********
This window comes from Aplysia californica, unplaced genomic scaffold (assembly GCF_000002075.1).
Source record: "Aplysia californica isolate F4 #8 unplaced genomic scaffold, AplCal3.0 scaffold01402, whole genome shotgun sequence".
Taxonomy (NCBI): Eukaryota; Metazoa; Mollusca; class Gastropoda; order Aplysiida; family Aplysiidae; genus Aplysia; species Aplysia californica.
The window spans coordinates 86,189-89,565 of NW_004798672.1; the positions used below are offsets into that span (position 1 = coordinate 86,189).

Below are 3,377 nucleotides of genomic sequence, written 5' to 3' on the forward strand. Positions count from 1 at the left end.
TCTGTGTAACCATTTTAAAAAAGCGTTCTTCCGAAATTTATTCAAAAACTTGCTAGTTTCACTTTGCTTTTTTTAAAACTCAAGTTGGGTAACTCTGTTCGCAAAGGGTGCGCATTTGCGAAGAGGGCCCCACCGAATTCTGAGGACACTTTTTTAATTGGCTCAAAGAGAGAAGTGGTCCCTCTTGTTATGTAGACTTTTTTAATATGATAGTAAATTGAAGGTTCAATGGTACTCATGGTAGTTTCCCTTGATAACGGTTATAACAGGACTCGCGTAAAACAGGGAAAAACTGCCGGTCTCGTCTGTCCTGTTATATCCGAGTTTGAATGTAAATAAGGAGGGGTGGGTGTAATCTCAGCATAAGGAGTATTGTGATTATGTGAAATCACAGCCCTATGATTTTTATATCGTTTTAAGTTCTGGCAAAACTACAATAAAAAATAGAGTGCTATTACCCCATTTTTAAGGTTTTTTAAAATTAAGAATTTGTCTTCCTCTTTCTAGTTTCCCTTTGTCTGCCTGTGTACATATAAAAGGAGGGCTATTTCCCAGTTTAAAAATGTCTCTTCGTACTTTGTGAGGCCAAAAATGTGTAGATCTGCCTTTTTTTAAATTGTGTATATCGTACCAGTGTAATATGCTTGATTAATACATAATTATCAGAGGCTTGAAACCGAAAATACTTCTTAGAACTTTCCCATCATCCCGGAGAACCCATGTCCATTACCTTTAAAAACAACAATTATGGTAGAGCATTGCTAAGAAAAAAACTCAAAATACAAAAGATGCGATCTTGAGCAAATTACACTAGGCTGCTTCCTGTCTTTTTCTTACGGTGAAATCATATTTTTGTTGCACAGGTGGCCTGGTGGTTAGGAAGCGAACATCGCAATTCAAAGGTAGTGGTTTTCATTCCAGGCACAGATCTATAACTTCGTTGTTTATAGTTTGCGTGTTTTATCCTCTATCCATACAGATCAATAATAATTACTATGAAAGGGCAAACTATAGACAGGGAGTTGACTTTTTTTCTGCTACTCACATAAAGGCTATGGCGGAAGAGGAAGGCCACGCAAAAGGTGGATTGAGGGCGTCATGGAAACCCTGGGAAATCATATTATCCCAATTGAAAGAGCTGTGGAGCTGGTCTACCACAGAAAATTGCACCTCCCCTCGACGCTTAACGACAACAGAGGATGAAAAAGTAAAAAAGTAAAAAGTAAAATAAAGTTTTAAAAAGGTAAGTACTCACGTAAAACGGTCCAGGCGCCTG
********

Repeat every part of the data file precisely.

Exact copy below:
This window comes from Aplysia californica, unplaced genomic scaffold (assembly GCF_000002075.1).
Source record: "Aplysia californica isolate F4 #8 unplaced genomic scaffold, AplCal3.0 scaffold01402, whole genome shotgun sequence".
Taxonomy (NCBI): Eukaryota; Metazoa; Mollusca; class Gastropoda; order Aplysiida; family Aplysiidae; genus Aplysia; species Aplysia californica.
The window spans coordinates 86,189-89,565 of NW_004798672.1; the positions used below are offsets into that span (position 1 = coordinate 86,189).

Below are 3,377 nucleotides of genomic sequence, written 5' to 3' on the forward strand. Positions count from 1 at the left end.
TCTGTGTAACCATTTTAAAAAAGCGTTCTTCCGAAATTTATTCAAAAACTTGCTAGTTTCACTTTGCTTTTTTTAAAACTCAAGTTGGGTAACTCTGTTCGCAAAGGGTGCGCATTTGCGAAGAGGGCCCCACCGAATTCTGAGGACACTTTTTTAATTGGCTCAAAGAGAGAAGTGGTCCCTCTTGTTATGTAGACTTTTTTAATATGATAGTAAATTGAAGGTTCAATGGTACTCATGGTAGTTTCCCTTGATAACGGTTATAACAGGACTCGCGTAAAACAGGGAAAAACTGCCGGTCTCGTCTGTCCTGTTATATCCGAGTTTGAATGTAAATAAGGAGGGGTGGGTGTAATCTCAGCATAAGGAGTATTGTGATTATGTGAAATCACAGCCCTATGATTTTTATATCGTTTTAAGTTCTGGCAAAACTACAATAAAAAATAGAGTGCTATTACCCCATTTTTAAGGTTTTTTAAAATTAAGAATTTGTCTTCCTCTTTCTAGTTTCCCTTTGTCTGCCTGTGTACATATAAAAGGAGGGCTATTTCCCAGTTTAAAAATGTCTCTTCGTACTTTGTGAGGCCAAAAATGTGTAGATCTGCCTTTTTTTAAATTGTGTATATCGTACCAGTGTAATATGCTTGATTAATACATAATTATCAGAGGCTTGAAACCGAAAATACTTCTTAGAACTTTCCCATCATCCCGGAGAACCCATGTCCATTACCTTTAAAAACAACAATTATGGTAGAGCATTGCTAAGAAAAAAACTCAAAATACAAAAGATGCGATCTTGAGCAAATTACACTAGGCTGCTTCCTGTCTTTTTCTTACGGTGAAATCATATTTTTGTTGCACAGGTGGCCTGGTGGTTAGGAAGCGAACATCGCAATTCAAAGGTAGTGGTTTTCATTCCAGGCACAGATCTATAACTTCGTTGTTTATAGTTTGCGTGTTTTATCCTCTATCCATACAGATCAATAATAATTACTATGAAAGGGCAAACTATAGACAGGGAGTTGACTTTTTTTCTGCTACTCACATAAAGGCTATGGCGGAAGAGGAAGGCCACGCAAAAGGTGGATTGAGGGCGTCATGGAAACCCTGGGAAATCATATTATCCCAATTGAAAGAGCTGTGGAGCTGGTCTACCACAGAAAATTGCACCTCCCCTCGACGCTTAACGACAACAGAGGATGAAAAAGTAAAAAAGTAAAAAGTAAAATAAAGTTTTAAAAAGGTAAGTACTCACGTAAAACGGTCCAGGCGCCTG